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Disgusting Law School Essay Explains Everything About Trump Admin Official Who Advocated “Abortion Reversal”

It's like a mediocre villain origin story.

scott lloyd abortion

The Office of Refugee Resettlement officially exists, as it may sound, to offer support and resources to refugees resettling in the United States. Under Donald Trump, though, the department is led by Scott Lloyd, who seems to have made it his #1 priority to make sure refugee and immigrant women and girls don’t get access to abortion services—up to and including the discussion of “abortion reversal.” (Under his predecessors, abortions were routinely granted to women seeking them.)

Lloyd has interfered in a number of these cases, blocking immigrants and refugees from getting abortions, even in cases of rape. In response to an abortion request from a 17-year-old girl who had become pregnant through rape, Lloyd wrote a patronizing report stating that he could not direct the office to “participate in killing a human being in our care.”

As justification, he concern trolled the hell out of the situation, expressing concern for the young woman by saying, “It is possible, and perhaps likely, that this young woman would go on to experience an abortion as an additional trauma on top of the trauma she experiences as a result of her sexual assault.” He also wrote that abortion was unfair to the fetus. “The child—the one who is destroyed—is not an aggressor,” he wrote. “The aggressor, again, was the rapist.”

(This, by the way, is the guy Trump’s Supreme Court Justice pick Brett Kavanaugh has famously sided with on issues of granting migrant women and girls access to abortions. Just a reminder to call your senators!)

Now, Mother Jones has released a report detailing Scott Lloyd’s anti-choice villain origin story. Apparently, he wrote a paper during his first year at a Catholic law school that was so over-the-top in its anti-abortion proclamations that a classmate held onto a copy for nearly a decade and a half.

In the essay, which was written for a class of about 80 students, designed around discussing each other’s papers, Scott explained that he had previously gotten a girlfriend pregnant. The woman insisted on getting an abortion. They argued, but he ended up paying for half, and he never got over it.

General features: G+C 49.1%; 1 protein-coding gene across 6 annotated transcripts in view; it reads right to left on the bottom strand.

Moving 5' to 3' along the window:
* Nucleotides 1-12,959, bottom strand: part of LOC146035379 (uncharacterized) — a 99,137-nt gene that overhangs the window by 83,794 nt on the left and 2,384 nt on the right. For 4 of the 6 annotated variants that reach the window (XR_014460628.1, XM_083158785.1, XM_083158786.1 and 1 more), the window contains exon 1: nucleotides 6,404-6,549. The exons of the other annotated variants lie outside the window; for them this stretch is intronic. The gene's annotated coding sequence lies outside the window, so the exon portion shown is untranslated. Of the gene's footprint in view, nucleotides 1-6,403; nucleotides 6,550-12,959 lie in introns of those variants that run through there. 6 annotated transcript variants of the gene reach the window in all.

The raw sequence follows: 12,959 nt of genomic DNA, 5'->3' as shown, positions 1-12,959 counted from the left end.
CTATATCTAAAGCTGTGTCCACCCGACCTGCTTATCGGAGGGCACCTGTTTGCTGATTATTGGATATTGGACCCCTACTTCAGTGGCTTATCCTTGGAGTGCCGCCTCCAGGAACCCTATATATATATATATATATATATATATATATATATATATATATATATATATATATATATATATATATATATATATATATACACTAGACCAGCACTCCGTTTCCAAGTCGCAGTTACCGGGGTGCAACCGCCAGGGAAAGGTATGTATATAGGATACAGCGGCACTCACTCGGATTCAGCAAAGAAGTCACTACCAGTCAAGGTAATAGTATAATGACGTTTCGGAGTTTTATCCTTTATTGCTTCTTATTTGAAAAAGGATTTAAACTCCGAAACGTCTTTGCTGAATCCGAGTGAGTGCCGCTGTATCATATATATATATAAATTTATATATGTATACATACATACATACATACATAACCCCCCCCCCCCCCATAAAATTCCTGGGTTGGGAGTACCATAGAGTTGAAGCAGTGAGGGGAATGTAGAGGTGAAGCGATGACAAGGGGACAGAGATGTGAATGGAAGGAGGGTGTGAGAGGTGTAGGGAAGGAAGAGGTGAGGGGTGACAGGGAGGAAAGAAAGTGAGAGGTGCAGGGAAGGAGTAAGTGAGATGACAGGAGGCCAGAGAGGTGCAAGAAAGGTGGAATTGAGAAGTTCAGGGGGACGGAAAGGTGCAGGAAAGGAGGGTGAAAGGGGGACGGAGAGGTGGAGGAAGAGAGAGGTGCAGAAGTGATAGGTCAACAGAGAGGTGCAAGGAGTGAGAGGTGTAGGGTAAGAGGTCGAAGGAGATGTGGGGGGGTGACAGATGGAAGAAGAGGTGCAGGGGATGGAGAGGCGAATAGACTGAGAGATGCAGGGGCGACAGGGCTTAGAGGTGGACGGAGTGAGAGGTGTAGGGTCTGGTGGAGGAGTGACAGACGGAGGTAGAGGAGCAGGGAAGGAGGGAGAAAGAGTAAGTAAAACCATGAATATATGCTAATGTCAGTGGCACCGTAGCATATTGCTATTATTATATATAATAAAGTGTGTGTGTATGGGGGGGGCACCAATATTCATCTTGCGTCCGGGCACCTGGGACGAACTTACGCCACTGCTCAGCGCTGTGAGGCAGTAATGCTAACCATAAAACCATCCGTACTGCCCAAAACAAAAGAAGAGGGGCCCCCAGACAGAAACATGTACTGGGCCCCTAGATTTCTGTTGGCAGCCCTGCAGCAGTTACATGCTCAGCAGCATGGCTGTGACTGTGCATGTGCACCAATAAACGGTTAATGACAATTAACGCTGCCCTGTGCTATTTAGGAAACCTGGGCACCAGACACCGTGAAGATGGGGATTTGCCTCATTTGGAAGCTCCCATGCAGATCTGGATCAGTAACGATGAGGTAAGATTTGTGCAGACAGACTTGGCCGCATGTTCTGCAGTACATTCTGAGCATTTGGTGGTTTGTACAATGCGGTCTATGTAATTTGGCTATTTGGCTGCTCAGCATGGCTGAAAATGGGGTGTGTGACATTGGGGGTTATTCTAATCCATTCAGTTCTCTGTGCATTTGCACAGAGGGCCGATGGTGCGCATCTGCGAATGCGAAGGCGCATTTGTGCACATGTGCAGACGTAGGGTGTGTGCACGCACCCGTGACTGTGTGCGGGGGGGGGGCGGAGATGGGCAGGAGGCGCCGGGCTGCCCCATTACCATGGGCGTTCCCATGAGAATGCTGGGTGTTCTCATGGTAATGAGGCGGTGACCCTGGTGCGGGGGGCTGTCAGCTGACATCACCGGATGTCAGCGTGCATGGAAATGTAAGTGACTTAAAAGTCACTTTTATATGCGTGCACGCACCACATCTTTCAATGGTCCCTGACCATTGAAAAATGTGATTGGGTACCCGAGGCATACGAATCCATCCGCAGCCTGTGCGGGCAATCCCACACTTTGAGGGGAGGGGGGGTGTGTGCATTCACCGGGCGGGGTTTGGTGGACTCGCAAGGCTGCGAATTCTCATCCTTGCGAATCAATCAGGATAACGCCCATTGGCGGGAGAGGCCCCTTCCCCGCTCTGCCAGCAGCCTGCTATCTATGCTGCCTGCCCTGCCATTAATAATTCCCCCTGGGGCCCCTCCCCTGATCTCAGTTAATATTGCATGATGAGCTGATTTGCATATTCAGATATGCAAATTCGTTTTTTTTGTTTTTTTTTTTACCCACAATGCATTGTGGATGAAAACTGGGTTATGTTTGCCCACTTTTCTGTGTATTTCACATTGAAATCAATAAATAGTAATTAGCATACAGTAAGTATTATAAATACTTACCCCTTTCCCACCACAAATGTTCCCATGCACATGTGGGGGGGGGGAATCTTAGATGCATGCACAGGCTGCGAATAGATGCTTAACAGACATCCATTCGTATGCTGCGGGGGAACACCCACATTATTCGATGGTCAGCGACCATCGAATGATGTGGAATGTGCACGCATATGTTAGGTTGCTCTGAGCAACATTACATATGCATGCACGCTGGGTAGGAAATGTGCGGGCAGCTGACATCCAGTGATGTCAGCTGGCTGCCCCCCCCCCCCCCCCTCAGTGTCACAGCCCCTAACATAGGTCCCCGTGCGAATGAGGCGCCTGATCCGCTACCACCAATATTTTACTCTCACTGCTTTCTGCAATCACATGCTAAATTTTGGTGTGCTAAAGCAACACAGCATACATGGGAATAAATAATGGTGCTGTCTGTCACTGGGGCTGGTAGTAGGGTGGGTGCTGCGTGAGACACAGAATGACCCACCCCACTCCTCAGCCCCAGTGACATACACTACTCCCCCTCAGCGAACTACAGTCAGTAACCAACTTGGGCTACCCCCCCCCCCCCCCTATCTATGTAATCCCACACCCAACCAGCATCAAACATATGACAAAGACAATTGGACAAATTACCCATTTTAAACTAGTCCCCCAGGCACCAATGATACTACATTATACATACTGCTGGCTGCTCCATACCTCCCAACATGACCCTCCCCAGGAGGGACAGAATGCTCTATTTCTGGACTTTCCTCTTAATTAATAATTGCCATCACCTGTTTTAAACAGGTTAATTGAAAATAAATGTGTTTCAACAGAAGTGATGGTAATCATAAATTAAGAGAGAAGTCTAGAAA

“The truth about abortion,” he wrote, “is that my first child is dead, and no woman, man, Supreme Court, or government—NOBODY—has the right to tell me that she doesn’t belong here.”

In the essay, he says that abortion is “the exact same thing” as the Holocaust, in that it is “the violent result of society assigning lesser value to a vulnerable segment of its population.”

Actually, he implies that it’s worse than the Holocaust, because “The Jews who died in the Holocaust had a chance to laugh, play, sing, dance, learn, and love each other. The victims of abortion do not, simply because people have decided this is the way it should be, not through any proper discernment of their humanity.”

(Are we just choosing to ignore the implication that the Nazi’s discernment of the humanity of Jews was “proper”? Okay, cool.)

Scott wrote that the Supreme Court ruled wrongly in Roe v Wade, and that he doesn’t support abortion in any case, even in instances of rape, incest, or health risks for the mother. He also wrote that women give up their “bodily integrity” when they choose to have sex. Really.

Strap in.

Roe v. Wade points to the mental and financial troubles a pregnant woman faces. It doesn’t speak highly of women to assume that they can’t handle the pressures of being a mother, and that they need a procedure that is so directly opposed to femininity. Ask any of the female deans or professors at our school how much abortion was a factor in their success as a female professional. Ask them if having a child spelled mental and financial ruin. I sort of doubt that abortion was a key step on their path to success. Is abortion a choice we should endorse in an effort to make women a more successful segment of society?

This paper was so outrageous that it prompted at least one student to save a copy of it. Multiple students called it a “manifesto.”

In other circumstances, one could maybe cut Lloyd some slack, thinking that he was overreacting to an early sexual experience and hoping that he’d grown out of that phase—except he clearly hasn’t. He’s obviously still fundamentally opposed to abortion; the only difference is that he now serves as the legal guardian to young immigrant and refugee women, some of whom come to the U.S. in search of an abortion. He hasn’t grown up; he’s just been put into a position of power where he can deny women the constitutionally sanctioned abortions he so despises.

(via Mother Jones, image: Drew Angerer/Getty Images)

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Vivian Kane (she/her) has a lot of opinions about a lot of things. Born in San Francisco and radicalized in Los Angeles, she now lives in Kansas City, Missouri with her husband Brock Wilbur and too many cats.